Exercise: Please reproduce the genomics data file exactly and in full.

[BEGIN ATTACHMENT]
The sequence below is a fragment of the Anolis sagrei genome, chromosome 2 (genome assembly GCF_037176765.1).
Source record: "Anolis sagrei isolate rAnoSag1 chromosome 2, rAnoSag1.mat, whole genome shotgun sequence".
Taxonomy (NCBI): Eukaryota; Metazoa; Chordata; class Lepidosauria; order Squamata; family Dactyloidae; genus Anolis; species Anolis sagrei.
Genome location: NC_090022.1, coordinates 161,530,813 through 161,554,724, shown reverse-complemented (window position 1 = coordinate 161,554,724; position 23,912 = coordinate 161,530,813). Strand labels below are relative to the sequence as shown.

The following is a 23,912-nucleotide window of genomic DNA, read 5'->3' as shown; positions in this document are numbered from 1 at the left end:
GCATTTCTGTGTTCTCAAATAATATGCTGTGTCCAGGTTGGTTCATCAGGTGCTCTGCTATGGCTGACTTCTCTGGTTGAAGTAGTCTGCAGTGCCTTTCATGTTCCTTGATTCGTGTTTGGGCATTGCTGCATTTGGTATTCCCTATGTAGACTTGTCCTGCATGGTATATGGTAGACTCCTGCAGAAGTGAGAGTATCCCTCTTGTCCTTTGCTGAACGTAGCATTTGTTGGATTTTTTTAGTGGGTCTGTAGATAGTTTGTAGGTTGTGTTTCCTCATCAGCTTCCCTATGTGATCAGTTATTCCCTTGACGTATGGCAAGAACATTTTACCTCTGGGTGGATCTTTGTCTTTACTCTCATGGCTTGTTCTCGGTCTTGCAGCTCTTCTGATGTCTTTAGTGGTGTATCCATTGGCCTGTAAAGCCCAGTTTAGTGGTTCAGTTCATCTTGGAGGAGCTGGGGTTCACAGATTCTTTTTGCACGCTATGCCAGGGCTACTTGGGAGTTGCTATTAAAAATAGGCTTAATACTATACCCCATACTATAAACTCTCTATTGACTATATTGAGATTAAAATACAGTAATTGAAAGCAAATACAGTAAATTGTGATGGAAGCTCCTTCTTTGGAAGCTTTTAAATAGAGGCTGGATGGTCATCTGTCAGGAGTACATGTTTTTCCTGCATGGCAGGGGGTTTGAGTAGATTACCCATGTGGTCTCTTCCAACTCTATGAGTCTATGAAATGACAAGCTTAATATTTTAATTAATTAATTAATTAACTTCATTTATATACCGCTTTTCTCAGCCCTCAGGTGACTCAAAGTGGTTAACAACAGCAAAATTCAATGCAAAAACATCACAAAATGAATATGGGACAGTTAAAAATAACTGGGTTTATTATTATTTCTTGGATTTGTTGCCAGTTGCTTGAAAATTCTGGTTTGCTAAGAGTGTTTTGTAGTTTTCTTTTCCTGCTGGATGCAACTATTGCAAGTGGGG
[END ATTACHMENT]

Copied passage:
The sequence below is a fragment of the Anolis sagrei genome, chromosome 2 (genome assembly GCF_037176765.1).
Source record: "Anolis sagrei isolate rAnoSag1 chromosome 2, rAnoSag1.mat, whole genome shotgun sequence".
Taxonomy (NCBI): Eukaryota; Metazoa; Chordata; class Lepidosauria; order Squamata; family Dactyloidae; genus Anolis; species Anolis sagrei.
Genome location: NC_090022.1, coordinates 161,530,813 through 161,554,724, shown reverse-complemented (window position 1 = coordinate 161,554,724; position 23,912 = coordinate 161,530,813). Strand labels below are relative to the sequence as shown.

The following is a 23,912-nucleotide window of genomic DNA, read 5'->3' as shown; positions in this document are numbered from 1 at the left end:
GCATTTCTGTGTTCTCAAATAATATGCTGTGTCCAGGTTGGTTCATCAGGTGCTCTGCTATGGCTGACTTCTCTGGTTGAAGTAGTCTGCAGTGCCTTTCATGTTCCTTGATTCGTGTTTGGGCATTGCTGCATTTGGTATTCCCTATGTAGACTTGTCCTGCATGGTATATGGTAGACTCCTGCAGAAGTGAGAGTATCCCTCTTGTCCTTTGCTGAACGTAGCATTTGTTGGATTTTTTTAGTGGGTCTGTAGATAGTTTGTAGGTTGTGTTTCCTCATCAGCTTCCCTATGTGATCAGTTATTCCCTTGACGTATGGCAAGAACATTTTACCTCTGGGTGGATCTTTGTCTTTACTCTCATGGCTTGTTCTCGGTCTTGCAGCTCTTCTGATGTCTTTAGTGGTGTATCCATTGGCCTGTAAAGCCCAGTTTAGTGGTTCAGTTCATCTTGGAGGAGCTGGGGTTCACAGATTCTTTTTGCACGCTATGCCAGGGCTACTTGGGAGTTGCTATTAAAAATAGGCTTAATACTATACCCCATACTATAAACTCTCTATTGACTATATTGAGATTAAAATACAGTAATTGAAAGCAAATACAGTAAATTGTGATGGAAGCTCCTTCTTTGGAAGCTTTTAAATAGAGGCTGGATGGTCATCTGTCAGGAGTACATGTTTTTCCTGCATGGCAGGGGGTTTGAGTAGATTACCCATGTGGTCTCTTCCAACTCTATGAGTCTATGAAATGACAAGCTTAATATTTTAATTAATTAATTAATTAACTTCATTTATATACCGCTTTTCTCAGCCCTCAGGTGACTCAAAGTGGTTAACAACAGCAAAATTCAATGCAAAAACATCACAAAATGAATATGGGACAGTTAAAAATAACTGGGTTTATTATTATTTCTTGGATTTGTTGCCAGTTGCTTGAAAATTCTGGTTTGCTAAGAGTGTTTTGTAGTTTTCTTTTCCTGCTGGATGCAACTATTGCAAGTGGGG